"It stirred the whole thing up again and it has been stirred up ever since. I don't want sympathy as I don't deserve it, but the fact is that I cannot get over her death."

After both nervous breakdowns, Bragg - a former president of mental health charity Mind - managed to cope by throwing himself into his work.

"I really love doing both of them (writing and broadcasting)," he says of his commitment work ethic.

"If I didn't, I don't know what I would do. I think if you do something you like, it gives you energy to do the next thing. People in jobs that they hate must be worn out."

The documentary also reveals the name of the real-life love behind the failed romance in his novel Crossing The Lines.

A farmer's daughter, Joan Martos, who was the inspiration for the character of Rachel, gives an interview during the programme about their relationship, saying it was young Bragg's dancing that won her heart at the tender age of 15.

"We had dances in the lunch hour once a week at school, I don't know why, probably to teach us to dance, although I don't remember being taught," says the 74-year-old.

"And I used to dance with Melvyn, he was a good dancer. He was good-looking. I just liked him. I never thought of him because he was clever or anything like that. He was just my boyfriend."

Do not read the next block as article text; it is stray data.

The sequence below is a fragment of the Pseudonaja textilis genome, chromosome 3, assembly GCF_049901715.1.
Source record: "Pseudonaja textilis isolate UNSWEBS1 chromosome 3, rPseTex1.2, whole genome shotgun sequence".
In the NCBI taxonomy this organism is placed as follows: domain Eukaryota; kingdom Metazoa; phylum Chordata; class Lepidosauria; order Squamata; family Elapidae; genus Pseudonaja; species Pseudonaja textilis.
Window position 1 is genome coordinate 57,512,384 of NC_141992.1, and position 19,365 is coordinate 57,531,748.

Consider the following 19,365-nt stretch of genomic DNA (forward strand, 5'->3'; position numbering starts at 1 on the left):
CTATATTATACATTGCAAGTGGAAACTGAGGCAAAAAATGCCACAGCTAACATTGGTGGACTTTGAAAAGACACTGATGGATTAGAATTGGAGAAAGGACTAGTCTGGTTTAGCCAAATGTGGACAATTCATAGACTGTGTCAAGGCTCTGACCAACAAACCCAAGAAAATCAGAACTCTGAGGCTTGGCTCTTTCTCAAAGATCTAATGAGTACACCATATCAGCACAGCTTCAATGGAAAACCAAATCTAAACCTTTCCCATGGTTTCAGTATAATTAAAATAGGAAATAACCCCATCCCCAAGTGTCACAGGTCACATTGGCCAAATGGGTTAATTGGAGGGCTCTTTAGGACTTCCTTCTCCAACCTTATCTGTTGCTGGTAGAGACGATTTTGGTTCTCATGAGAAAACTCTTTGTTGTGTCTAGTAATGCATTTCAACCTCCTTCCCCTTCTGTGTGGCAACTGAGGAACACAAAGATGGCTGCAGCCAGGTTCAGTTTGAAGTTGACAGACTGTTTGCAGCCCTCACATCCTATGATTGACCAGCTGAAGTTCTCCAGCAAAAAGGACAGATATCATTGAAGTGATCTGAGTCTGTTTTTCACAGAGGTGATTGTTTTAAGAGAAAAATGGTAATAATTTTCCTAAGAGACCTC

The pair continued the relationship throughout their teenage years and after Bragg won a scholarship to Oxford University. Then, when Joan was 19, Bragg told her father that he wanted to marry her, but was advised to wait until she was 21. However, Joan got cold feet and the couple broke up. On leaving Oxford, where he read modern history, Bragg joined the BBC as a trainee. In 1965, his debut novel, For Want Of A Nail, was published, and the author now has more than 20 novels to his name.

Presenting roles followed in BBC books show Read All About It and The South Bank Show, which has now run for almost 800 episodes. South Bank Show interviewees have included the aforementioned actress Dench (who describes Bragg in the new documentary as a "polymath"), artist David Hockney and playwright Harold Pinter.

There was also an infamous encounter in 1985 with artist Francis Bacon over champagne in the artist's London home, followed by a red wine-fuelled lunch - a classic of an interview that Bragg admits will probably "follow me to my grave".